Fix the Asylum Process to Save Lives

Erica Bryant Associate Director of Writing
Mar 07, 2023

Multiple polls show that most people in the United States support protections for those who are fleeing persecution and torture in their homelands. In fact, 72 percent believe that accepting civilian refugees trying to escape violence and war from their home countries should be an important goal for immigration policy in the United States.

Yet, in recent years, people seeking safety in the United States have been imprisoned, separated from their children, treated as political props, and expelled to unsafe locations.

The United States is preparing to end the misuse of Title 42, a little-known provision of U.S. health law that the Trump administration exploited during the early pandemic to deny people their right to request asylum at the border. This creates an opportunity for President Biden to honor his early promise to build a “fair, orderly and humane” immigration system, including reasonable access to asylum.

Several troubling actions suggest that the Biden administration is moving in the opposite direction, however.

Asylum is a form of protection available to people who face serious danger in their homelands, including persecution because of their identity or political opinions. Under U.S. and international law, people who are threatened in their homelands have the right to go to other countries and have their requests for asylum considered.

In January, Biden announced that the United States would effectively expand Title 42-style restrictions, by expelling Cubans, Haitians, Nicaraguans, and Venezuelans who fail to meet certain criteria and obstructing them from accessing asylum under U.S. law. Biden coupled this new policy with the announcement of new legal pathways to the United States for a limited number of people from Cuba, Haiti, Nicaragua, and Venezuela, so long as they have a sponsor in the United States with resources, and can clear other challenging hurdles. These barriers, which essentially increase access to safety for only a privileged group of people, fly both in the face of compassion and the purpose of asylum—to help those most in need. Asylum should not be granted based on access to privileged connections within a host nation.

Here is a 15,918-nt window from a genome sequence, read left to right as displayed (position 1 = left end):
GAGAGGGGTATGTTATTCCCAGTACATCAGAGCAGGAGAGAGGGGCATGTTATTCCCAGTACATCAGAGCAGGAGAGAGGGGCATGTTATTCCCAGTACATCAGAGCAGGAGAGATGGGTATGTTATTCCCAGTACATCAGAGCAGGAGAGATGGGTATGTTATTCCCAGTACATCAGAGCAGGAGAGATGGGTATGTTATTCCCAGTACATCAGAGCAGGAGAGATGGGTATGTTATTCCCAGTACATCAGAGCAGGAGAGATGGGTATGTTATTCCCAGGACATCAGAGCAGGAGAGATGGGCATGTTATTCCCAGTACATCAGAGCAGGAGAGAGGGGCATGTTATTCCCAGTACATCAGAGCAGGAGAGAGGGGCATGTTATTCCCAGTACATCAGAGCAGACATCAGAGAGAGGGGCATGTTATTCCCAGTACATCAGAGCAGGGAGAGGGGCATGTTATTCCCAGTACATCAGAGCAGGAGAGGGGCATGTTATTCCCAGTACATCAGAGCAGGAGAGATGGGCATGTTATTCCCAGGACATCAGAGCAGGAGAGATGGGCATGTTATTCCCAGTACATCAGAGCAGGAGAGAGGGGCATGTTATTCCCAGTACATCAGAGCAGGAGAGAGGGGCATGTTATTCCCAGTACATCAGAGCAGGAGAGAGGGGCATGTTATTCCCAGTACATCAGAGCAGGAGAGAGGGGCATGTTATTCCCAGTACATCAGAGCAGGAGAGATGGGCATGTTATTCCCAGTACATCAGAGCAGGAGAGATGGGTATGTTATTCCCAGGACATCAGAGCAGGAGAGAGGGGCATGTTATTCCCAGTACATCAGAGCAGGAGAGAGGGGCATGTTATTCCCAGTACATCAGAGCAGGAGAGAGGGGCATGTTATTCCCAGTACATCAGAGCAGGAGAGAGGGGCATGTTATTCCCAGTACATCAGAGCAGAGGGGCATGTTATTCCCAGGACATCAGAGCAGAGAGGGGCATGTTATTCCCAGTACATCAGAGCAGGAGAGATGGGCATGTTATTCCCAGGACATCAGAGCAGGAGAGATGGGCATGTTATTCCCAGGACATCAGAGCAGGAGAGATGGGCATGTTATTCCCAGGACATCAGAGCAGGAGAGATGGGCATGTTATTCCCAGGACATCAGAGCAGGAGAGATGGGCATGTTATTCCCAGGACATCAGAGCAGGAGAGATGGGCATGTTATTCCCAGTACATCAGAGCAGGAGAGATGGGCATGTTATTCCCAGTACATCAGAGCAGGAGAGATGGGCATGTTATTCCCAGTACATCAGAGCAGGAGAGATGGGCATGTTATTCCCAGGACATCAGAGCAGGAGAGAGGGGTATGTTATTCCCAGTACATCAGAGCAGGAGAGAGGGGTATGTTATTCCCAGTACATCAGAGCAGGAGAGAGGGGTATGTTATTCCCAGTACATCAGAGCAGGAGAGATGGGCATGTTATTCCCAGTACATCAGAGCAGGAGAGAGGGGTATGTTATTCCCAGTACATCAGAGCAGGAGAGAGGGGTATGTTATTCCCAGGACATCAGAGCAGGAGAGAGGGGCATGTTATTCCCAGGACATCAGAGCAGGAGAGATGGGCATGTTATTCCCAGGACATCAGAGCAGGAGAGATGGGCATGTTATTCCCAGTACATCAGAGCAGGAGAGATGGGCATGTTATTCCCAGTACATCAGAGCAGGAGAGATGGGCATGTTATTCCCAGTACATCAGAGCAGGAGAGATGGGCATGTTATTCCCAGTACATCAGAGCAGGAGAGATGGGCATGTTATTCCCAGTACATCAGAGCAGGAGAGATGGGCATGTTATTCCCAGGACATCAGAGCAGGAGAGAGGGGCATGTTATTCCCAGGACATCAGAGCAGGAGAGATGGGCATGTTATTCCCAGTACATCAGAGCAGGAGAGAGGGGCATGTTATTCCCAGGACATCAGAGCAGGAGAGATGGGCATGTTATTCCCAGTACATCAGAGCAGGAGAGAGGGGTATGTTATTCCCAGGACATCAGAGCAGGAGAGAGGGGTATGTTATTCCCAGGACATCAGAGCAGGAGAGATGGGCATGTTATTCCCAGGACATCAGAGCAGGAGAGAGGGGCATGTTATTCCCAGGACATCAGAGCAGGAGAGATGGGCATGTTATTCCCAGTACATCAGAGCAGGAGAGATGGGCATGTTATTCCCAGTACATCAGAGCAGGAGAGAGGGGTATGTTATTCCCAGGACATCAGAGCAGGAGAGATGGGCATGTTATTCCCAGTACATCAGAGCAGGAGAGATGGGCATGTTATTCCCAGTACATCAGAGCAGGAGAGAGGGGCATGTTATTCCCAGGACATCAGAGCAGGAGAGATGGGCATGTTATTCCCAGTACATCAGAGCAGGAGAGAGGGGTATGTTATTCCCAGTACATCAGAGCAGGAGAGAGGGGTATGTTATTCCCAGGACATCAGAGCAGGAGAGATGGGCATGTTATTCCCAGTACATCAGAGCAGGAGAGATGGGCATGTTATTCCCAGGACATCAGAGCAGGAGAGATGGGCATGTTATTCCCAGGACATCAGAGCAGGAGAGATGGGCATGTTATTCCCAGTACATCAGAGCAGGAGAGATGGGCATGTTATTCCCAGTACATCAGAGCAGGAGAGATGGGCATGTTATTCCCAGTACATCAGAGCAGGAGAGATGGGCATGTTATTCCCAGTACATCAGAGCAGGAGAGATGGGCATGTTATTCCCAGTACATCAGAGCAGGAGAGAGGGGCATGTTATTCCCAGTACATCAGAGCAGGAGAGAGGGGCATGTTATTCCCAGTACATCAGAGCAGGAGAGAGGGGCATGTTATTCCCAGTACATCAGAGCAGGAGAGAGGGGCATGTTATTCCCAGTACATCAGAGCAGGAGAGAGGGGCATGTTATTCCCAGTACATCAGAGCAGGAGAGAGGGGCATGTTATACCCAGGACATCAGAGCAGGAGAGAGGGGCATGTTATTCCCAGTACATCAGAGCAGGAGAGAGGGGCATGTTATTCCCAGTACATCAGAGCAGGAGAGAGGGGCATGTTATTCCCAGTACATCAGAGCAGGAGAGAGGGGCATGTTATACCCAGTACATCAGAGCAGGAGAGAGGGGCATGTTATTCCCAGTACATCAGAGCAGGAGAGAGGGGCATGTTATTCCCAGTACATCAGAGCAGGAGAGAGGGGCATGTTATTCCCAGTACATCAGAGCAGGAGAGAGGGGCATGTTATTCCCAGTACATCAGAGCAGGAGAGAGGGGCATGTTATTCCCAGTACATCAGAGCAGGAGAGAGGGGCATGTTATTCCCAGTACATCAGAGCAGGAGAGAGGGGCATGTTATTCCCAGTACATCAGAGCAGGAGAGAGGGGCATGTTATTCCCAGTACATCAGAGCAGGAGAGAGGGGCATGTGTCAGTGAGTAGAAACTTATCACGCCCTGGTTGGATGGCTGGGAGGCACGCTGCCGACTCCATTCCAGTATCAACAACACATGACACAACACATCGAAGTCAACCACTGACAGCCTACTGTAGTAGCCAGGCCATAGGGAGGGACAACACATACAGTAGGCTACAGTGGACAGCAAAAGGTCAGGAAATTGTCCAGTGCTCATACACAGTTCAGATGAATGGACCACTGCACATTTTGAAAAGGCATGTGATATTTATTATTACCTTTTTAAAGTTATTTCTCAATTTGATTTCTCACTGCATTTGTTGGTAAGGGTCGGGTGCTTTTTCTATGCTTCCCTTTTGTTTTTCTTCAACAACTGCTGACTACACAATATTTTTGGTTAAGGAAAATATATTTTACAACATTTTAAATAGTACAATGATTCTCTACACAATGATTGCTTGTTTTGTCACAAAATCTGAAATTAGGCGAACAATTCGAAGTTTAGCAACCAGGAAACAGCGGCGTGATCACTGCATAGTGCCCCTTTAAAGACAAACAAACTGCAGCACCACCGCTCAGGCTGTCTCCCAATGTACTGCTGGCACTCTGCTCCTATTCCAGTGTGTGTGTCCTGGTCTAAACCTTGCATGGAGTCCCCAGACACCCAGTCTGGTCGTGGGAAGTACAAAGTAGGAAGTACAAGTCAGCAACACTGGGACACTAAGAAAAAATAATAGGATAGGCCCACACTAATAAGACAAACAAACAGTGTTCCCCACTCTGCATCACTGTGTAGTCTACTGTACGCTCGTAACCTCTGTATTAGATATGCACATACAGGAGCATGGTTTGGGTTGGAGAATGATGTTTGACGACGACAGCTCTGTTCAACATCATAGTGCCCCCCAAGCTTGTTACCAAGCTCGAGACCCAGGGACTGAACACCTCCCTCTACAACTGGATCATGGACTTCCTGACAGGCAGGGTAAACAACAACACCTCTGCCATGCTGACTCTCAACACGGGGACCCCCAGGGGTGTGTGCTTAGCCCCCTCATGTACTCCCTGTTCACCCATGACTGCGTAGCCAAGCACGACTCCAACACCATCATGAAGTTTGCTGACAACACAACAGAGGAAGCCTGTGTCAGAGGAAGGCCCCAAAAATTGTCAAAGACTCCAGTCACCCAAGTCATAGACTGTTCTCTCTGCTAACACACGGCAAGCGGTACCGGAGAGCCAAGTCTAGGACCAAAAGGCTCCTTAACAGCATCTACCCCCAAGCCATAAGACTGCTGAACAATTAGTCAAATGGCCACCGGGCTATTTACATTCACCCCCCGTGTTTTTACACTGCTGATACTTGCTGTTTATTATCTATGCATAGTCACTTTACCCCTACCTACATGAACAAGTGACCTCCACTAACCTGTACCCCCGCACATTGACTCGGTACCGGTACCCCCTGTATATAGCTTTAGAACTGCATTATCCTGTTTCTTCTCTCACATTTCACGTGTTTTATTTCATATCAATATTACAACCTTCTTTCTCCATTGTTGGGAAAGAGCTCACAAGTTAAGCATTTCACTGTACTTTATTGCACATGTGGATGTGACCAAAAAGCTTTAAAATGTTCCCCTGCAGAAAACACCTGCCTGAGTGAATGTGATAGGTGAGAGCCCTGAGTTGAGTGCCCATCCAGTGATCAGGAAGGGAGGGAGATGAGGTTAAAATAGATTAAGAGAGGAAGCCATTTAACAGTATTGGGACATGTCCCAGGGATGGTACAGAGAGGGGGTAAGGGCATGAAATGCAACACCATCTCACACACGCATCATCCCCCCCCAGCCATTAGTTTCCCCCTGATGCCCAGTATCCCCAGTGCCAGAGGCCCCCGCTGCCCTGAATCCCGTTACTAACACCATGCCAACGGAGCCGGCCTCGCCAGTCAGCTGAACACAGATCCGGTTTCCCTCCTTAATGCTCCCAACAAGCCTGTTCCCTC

It is deeply troubling that President Biden is pushing a “transit ban” that would take effect as Title 42 restrictions end this May. This policy would unjustly bar immigrants from seeking asylum if they passed through other countries before arriving in the United States without asking for asylum in those countries. Issues of violence and anti-Black racism in many western hemisphere countries make them unable to offer safe harbor to many migrants. In addition, this policy essentially shuts off asylum from those most in need of aid, including all people who are not rich enough to fly directly to the United States.

Also concerning are reports that the Biden administration is considering resuming fast-track asylum screenings for people in U.S. Customs and Border Protection (CBP) custody. Researchers have found many problems with these hasty screenings, which are supposed to determine whether a person has a credible fear of harm if returned to their home country and is, thus, eligible for asylum in the United States. Resuming the practice of conducting rushed screenings of people in CBP detention facilities—who have little to no access to attorneys—is likely to lead to further due process violations and rapid deportations of people who could have established a right to stay in the United States.

The Biden administration calls the immigration system, “fundamentally broken.” But closing the door on people who need help and rushing asylum screenings will not fix its problems. Instead of doubling down on flawed policies, the Biden administration should focus on ensuring that immigrants are afforded dignity, respect, and meaningful due process, by restoring access to asylum and ensuring that there are enough non–law enforcement personnel at the border to evaluate and quickly process asylum claims. Overinvestment in militarized policing of the border wastes resources that could be used to invest in the infrastructure, including legal representation, needed to help people move fairly through the immigration system.

Asylum saves lives. All people seeking safety in the United States deserve humane treatment and the right to request protection. The Biden administration and Congress should work to ensure that all asylum claims are fairly considered and that people are not returned to life-threatening danger.